Women's ownership and access to land in Uganda is still very low yet they grow between 70-80 per cent of the food crops in Uganda and are responsible for the household food security. According to the charter on Women’s Rights to Land and Livelihoods which was handed over by members of Actionaid International Uganda to the third Deputy Prime Minster during this year’s World Food Day, women in Uganda own less than eight per cent of the land.
A recent study by Actionaid on food security in Kalangala indicated that 11.5 per cent of respondents interviewed said they owned titled land and less than one per cent of these were women.
With fish stocks falling on Lake Victoria, many fish dependent communities may not have adequate resources to meet the food needs of the family. The Convention on the Elimination of all forms of Discrimination against Women (CEDAW) which Uganda ratified in 1985 recognised that rural women face discrimination in access to water, land, seeds, credit, and at the same time, they have a crucial role in ensuring their families’ livelihoods.
Article 14 of the Convention obligates states to adopt all appropriate measures to eliminate discrimination against women in rural areas and enforce their rights to have equal treatment in land reform and resettlement plans and enjoy appropriate means of livelihoods.
The comprehensive food security and vulnerability analysis carried out by the World Food Programme in 2005 indicated that five per cent of the rural households in Uganda are food insecure, 13 per cent are highly vulnerable and 19 are moderately vulnerable.
According to the 2002 Census Report, about 88 per cent of Ugandans live in the rural areas and only 12 per cent live in urban areas. Such irregularities in the production chain undermines the country’s production potential and limits efforts at poverty eradication.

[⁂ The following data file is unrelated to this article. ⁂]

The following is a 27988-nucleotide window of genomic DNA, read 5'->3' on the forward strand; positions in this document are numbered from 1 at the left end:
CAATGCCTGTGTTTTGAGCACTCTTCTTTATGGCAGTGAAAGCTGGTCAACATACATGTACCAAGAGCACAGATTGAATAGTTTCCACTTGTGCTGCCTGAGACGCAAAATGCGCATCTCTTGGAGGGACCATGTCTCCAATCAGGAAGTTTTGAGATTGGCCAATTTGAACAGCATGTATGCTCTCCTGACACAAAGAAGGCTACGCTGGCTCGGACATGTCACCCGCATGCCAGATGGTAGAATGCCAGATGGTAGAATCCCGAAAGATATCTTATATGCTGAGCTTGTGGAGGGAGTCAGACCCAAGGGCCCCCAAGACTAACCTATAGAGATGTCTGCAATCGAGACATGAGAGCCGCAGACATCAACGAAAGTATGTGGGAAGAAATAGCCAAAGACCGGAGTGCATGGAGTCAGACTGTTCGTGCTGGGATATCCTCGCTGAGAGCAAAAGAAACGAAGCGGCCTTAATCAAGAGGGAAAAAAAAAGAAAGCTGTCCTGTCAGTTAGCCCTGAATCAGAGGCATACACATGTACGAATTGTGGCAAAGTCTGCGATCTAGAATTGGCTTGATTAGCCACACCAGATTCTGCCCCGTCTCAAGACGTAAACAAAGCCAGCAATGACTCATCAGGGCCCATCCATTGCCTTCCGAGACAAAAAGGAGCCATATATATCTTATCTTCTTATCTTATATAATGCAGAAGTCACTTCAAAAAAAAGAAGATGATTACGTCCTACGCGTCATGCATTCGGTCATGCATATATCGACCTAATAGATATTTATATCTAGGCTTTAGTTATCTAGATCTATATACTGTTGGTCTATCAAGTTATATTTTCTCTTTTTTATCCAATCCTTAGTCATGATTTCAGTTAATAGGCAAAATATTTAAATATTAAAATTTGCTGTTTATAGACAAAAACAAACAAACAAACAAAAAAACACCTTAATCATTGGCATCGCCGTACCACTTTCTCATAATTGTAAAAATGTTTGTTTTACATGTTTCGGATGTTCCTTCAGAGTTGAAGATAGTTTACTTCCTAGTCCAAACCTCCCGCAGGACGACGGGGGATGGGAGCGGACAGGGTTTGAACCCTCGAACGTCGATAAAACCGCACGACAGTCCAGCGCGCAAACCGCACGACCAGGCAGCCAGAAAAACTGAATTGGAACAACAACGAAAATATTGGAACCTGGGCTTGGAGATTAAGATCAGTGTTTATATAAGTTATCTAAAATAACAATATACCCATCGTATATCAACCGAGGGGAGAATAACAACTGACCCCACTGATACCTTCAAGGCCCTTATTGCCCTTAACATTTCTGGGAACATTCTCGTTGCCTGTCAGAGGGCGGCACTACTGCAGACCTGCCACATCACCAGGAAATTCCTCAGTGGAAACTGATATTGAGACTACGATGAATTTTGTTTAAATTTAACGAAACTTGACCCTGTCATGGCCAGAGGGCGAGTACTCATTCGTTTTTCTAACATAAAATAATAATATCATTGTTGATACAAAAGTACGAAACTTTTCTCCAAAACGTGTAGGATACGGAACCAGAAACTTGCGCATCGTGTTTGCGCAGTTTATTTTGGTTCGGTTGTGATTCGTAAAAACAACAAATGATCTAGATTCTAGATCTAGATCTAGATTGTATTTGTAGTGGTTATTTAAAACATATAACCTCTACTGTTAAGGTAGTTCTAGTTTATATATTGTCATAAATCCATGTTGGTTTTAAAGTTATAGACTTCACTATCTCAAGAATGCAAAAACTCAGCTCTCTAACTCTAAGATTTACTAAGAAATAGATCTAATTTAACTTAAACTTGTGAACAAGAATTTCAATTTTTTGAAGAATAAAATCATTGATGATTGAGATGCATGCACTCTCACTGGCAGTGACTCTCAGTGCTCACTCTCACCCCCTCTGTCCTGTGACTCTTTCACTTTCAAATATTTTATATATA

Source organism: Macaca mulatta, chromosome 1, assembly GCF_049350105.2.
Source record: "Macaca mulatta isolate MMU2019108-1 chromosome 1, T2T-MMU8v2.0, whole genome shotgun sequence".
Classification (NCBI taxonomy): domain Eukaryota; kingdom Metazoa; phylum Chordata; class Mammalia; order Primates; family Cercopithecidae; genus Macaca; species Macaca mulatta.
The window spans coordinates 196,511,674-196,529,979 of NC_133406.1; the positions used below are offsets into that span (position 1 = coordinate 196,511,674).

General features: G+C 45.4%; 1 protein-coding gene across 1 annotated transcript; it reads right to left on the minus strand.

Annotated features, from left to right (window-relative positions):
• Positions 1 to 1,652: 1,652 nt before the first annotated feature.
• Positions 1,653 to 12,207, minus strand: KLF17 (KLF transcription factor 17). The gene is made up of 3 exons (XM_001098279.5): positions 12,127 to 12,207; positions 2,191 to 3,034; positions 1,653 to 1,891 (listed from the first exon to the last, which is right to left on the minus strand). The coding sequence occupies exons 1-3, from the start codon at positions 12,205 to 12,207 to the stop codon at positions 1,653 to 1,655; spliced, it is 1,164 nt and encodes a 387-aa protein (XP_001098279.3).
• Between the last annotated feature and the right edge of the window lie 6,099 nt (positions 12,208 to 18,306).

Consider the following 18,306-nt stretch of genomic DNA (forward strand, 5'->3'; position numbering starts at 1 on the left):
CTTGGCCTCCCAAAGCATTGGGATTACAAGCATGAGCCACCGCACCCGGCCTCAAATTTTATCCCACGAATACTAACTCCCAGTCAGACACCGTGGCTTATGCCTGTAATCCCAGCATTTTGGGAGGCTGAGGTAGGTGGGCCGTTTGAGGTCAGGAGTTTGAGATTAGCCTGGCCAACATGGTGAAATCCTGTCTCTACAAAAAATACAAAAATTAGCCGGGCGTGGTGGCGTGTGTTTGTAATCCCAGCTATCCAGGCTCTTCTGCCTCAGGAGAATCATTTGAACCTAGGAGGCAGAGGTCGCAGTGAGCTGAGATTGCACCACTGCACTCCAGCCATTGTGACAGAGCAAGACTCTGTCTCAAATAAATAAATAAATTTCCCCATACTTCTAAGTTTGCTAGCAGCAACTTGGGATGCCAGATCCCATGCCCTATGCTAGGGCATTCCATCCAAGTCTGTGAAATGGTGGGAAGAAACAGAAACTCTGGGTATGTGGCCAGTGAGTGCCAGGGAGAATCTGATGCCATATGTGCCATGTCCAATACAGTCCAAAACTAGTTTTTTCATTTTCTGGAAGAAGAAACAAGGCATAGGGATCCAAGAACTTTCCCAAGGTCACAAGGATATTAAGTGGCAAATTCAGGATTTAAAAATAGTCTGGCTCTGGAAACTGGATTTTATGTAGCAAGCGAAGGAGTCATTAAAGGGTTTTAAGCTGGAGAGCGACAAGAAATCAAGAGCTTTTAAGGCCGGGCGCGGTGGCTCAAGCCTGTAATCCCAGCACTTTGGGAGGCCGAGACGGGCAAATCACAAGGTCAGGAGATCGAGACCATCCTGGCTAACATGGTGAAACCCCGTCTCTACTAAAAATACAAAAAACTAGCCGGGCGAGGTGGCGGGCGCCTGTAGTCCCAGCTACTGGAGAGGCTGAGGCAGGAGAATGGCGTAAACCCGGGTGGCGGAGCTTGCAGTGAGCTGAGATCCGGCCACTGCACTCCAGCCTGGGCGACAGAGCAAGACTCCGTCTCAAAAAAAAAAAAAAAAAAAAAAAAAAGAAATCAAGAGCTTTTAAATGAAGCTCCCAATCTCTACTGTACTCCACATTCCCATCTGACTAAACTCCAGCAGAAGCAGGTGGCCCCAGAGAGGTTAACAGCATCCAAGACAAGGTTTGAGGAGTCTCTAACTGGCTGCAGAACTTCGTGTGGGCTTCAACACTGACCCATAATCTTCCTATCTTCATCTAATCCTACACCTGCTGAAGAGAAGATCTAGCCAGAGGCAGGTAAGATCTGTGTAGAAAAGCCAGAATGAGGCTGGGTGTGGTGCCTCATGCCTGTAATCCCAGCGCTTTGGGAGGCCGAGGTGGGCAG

The Country Director of Action Aid Uganda, Mr Charles Busingye says food security is important in the achievement of Millennium Development Goals including improving outcomes in education, health, natural resource management, and poverty eradication
Mr Busingye says that in Uganda, the proportion of the population unable to meet the recommended food caloric intake increased from 58.7 per cent in 1999 to 68.5 per cent in 2006. He adds that three in every 10 people lack food while six in every 10 people eat but they don’t get satisfied.
Food and Agricultural Organisation estimates that about eight million Ugandans are hungry. Globally, there are 854 million hungry people. Kumi Resident District Commissioner, Mr William Kaija says greedy men who deny women access to and control over land are responsible for the increasing food insecurity in the country. “Greedy men who have clang on primitive cultural beliefs continue to grab land from women especially widows because they believe that owning land is a preserve of men,” Mr Kaija says.
He says cultural leaders should start convincing their subjects to change their attitudes towards land ownership among women. Although the government is trying to eradicate poverty through the implementation of programmes such as Poverty Eradication Action Plan, Naads and Bonna Bagaggawale among others, the inequalities between women and men in different spheres of life may continue to keep women in poverty.